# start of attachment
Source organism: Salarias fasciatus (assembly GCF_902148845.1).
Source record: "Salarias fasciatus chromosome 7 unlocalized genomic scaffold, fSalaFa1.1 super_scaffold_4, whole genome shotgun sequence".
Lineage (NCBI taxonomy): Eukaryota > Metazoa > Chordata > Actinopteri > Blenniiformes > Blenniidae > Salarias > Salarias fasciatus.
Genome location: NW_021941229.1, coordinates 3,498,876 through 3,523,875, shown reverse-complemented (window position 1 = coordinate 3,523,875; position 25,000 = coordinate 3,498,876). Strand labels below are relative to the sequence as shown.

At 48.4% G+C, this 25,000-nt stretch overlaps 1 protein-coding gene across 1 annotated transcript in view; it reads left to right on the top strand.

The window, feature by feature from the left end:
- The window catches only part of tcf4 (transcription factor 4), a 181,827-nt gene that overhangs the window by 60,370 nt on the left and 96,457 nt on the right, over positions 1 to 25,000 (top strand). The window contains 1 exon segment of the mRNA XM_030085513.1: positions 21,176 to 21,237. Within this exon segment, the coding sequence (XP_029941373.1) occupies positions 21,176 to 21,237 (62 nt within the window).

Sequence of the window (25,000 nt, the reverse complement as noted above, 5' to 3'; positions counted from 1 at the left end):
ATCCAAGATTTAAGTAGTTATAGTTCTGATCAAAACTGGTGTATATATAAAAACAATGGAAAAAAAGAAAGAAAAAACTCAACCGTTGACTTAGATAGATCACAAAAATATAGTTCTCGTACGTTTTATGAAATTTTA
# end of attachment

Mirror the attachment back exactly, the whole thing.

Source organism: Salarias fasciatus (assembly GCF_902148845.1).
Source record: "Salarias fasciatus chromosome 7 unlocalized genomic scaffold, fSalaFa1.1 super_scaffold_4, whole genome shotgun sequence".
Lineage (NCBI taxonomy): Eukaryota > Metazoa > Chordata > Actinopteri > Blenniiformes > Blenniidae > Salarias > Salarias fasciatus.
Genome location: NW_021941229.1, coordinates 3,498,876 through 3,523,875, shown reverse-complemented (window position 1 = coordinate 3,523,875; position 25,000 = coordinate 3,498,876). Strand labels below are relative to the sequence as shown.

At 48.4% G+C, this 25,000-nt stretch overlaps 1 protein-coding gene across 1 annotated transcript in view; it reads left to right on the top strand.

The window, feature by feature from the left end:
- The window catches only part of tcf4 (transcription factor 4), a 181,827-nt gene that overhangs the window by 60,370 nt on the left and 96,457 nt on the right, over positions 1 to 25,000 (top strand). The window contains 1 exon segment of the mRNA XM_030085513.1: positions 21,176 to 21,237. Within this exon segment, the coding sequence (XP_029941373.1) occupies positions 21,176 to 21,237 (62 nt within the window).

Sequence of the window (25,000 nt, the reverse complement as noted above, 5' to 3'; positions counted from 1 at the left end):
ATCCAAGATTTAAGTAGTTATAGTTCTGATCAAAACTGGTGTATATATAAAAACAATGGAAAAAAAGAAAGAAAAAACTCAACCGTTGACTTAGATAGATCACAAAAATATAGTTCTCGTACGTTTTATGAAATTTTA